Alberto Migliore


Alberto Migliore is a Research Associate at the Institute for Community Inclusion. He joined the ICI in Alberto Migliore joined the Institute for Community Inclusion in 2006 as a post-doc and then research associate. He conducts research about policies and practices that assist job seekers with intellectual disabilities. Specifically, he is interested in practices that employment support professionals use to assist job seekers. Migliore’s work includes descriptive, correlation, and intervention research designs, including secondary data analysis of the American Community Survey, the RSA-911 dataset, and the NLTS2 dataset. In Italy, where he grew up, he helped found a social cooperative where he worked for about ten years involving individuals with intellectual disabilities in community work activities.

Email: alberto.migliore@umb.edu
Phone: 617-287-4306

Strengthening Employment Services for Job Seekers With Intellectual and Developmental Disabilities

Download the brief here. Strengthening the effectiveness of employment services for job seekers with disabilities is key for improving their employment outcomes and their financial self-sufficiency. The purpose of this brief is to examine the quality of employment services available to job seekers with disabilities, and to offer recommendations for improvement. Findings are from a longitudinal study that involved 61 employment 37 employment programs in 17 states.

A Model of Employment Supports for Job Seekers with Intellectual Disabilities

Interviews with 16 employment consultants-triangulated with job seekers, family members, and supervisors-revealed a model of employment supports aligned with the elements described in the literature, although with an added emphasis on (a) building trust as a key element starting from day one; (b) a circular process converging on the job match; (c) and flexible intensity of supports.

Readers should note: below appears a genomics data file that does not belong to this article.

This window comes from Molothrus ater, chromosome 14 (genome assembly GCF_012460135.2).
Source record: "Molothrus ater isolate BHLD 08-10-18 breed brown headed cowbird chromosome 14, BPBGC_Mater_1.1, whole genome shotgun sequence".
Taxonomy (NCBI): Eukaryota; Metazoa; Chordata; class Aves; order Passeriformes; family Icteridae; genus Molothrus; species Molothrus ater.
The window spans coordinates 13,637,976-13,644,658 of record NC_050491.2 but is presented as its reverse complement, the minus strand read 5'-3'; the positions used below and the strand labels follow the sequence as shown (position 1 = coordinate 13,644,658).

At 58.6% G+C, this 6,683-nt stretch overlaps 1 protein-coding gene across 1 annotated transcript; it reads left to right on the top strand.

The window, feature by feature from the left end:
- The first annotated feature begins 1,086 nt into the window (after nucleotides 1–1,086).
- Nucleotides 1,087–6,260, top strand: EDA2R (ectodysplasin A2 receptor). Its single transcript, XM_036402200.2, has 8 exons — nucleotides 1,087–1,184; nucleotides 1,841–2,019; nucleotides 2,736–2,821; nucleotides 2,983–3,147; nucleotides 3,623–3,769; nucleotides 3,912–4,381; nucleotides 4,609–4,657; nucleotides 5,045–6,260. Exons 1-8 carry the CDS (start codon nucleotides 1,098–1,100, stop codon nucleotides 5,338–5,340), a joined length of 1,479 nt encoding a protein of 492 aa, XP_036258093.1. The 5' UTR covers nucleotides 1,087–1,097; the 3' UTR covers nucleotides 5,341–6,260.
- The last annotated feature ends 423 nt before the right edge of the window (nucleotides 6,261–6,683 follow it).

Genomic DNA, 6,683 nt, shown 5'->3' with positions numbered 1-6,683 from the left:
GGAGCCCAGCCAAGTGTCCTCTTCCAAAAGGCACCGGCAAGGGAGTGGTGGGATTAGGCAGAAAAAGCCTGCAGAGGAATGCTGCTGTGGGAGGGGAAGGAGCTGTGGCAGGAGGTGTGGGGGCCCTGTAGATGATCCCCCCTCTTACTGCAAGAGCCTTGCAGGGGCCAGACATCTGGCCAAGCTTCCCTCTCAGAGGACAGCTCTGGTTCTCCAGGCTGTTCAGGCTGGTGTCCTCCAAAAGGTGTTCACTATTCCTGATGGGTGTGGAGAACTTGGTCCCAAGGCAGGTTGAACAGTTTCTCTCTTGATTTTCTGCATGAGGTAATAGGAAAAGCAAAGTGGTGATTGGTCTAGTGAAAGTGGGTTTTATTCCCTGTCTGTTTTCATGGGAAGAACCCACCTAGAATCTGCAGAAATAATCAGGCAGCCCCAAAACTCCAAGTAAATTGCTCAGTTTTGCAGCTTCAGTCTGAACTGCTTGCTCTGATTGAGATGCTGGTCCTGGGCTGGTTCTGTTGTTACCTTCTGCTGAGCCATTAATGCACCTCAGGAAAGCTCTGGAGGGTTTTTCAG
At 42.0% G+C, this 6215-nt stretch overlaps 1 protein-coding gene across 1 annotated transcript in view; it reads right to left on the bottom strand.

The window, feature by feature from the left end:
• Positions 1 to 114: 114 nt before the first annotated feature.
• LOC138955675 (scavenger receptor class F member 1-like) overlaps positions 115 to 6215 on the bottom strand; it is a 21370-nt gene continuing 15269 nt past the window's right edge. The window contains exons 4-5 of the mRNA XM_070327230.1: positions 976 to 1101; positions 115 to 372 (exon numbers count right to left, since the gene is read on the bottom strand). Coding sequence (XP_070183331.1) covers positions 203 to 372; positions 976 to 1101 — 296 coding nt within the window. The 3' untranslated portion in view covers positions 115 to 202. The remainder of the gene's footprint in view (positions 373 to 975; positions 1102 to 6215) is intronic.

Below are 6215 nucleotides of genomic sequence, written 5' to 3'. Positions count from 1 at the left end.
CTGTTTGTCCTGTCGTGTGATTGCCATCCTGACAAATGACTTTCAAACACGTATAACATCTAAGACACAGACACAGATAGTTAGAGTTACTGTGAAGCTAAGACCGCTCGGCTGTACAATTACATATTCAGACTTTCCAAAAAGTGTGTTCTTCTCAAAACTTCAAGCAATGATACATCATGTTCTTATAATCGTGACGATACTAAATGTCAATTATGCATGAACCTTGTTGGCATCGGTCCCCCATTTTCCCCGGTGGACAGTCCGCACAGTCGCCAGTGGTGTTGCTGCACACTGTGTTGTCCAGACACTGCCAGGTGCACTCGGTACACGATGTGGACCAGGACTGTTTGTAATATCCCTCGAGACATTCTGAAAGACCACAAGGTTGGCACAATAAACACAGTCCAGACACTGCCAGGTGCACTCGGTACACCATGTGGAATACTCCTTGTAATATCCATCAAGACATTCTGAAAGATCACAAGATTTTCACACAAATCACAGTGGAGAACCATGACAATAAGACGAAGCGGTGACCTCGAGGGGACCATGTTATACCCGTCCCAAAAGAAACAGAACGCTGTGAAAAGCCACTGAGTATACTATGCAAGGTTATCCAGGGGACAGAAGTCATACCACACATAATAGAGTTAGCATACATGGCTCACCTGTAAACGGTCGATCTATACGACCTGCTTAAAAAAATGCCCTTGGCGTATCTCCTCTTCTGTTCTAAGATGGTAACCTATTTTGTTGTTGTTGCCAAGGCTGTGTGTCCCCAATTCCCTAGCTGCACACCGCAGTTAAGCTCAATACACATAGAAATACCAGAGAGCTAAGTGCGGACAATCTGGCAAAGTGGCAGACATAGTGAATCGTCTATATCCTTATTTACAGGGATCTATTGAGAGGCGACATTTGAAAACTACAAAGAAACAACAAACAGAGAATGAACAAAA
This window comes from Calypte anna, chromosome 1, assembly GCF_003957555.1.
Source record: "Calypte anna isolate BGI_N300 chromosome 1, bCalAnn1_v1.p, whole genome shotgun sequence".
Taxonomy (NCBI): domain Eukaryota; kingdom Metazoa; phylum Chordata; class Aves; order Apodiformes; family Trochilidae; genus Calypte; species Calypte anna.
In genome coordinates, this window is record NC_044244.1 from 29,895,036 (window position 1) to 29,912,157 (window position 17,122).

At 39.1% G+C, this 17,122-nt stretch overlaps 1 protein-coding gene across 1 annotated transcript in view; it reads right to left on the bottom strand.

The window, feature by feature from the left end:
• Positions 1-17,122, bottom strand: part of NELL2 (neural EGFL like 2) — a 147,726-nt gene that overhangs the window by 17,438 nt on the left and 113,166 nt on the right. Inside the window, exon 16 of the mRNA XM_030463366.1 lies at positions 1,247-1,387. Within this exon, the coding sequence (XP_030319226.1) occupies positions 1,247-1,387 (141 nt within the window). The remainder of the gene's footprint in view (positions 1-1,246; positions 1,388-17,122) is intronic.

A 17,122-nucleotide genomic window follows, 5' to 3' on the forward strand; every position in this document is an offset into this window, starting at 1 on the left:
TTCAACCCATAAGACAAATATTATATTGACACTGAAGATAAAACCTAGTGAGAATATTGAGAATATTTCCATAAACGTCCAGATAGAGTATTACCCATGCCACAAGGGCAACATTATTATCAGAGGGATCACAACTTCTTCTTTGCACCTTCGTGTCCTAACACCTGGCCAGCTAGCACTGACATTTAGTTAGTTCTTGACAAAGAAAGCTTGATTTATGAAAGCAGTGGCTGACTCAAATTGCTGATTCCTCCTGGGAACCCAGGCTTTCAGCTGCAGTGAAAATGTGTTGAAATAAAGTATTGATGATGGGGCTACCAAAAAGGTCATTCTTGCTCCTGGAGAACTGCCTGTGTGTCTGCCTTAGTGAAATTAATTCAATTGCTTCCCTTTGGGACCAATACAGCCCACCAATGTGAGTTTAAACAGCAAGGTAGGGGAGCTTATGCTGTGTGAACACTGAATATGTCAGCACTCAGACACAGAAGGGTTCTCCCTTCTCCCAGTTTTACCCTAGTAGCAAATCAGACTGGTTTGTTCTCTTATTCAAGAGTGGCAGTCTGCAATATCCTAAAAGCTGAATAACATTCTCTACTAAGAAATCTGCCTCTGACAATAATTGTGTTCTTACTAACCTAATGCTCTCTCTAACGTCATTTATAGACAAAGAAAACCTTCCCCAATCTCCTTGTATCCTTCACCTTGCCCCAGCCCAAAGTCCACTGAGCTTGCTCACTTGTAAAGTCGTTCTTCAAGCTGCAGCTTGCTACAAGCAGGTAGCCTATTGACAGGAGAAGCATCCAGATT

Bringing Employment First to Scale: Who are Employment Consultants? Characteristics of the workforce that connects jobseekers with intellectual and developmental disabilities to employment

In 1987, the Institute for Community Inclusion (ICI) at the University of Massachusetts Boston began a series of surveys aimed at providing a longitudinal description of the characteristics and service delivery provided by Community Rehabilitation Providers (CRPs)(Domin & Butterworth, 2012). Despite direct support staff comprising one of the nation’s largest labor market segments, there has been very little research into the wages and stability of that workforce (Bogenschutz, Hewitt, Nord, & Hepperlen, 2014).

Trends in Employment Outcomes of Young Adults with IDD, 2004-2011

Trends in Employment Outcomes of Young Adults with Intellectual and Developmental Disabilities 2004 - 2011, shows the trend employment outcomes of young adults 16 to 21 years old and 22 to 30 years in the 50 states and the District of Columbia. Data are from the American Community Survey, the RSA-911, and the National Core Indicators datasets. The report was funded by the Administration on Intellectual and Developmental Disabilities, Administration for Community Living, US Department of Health and Human Services.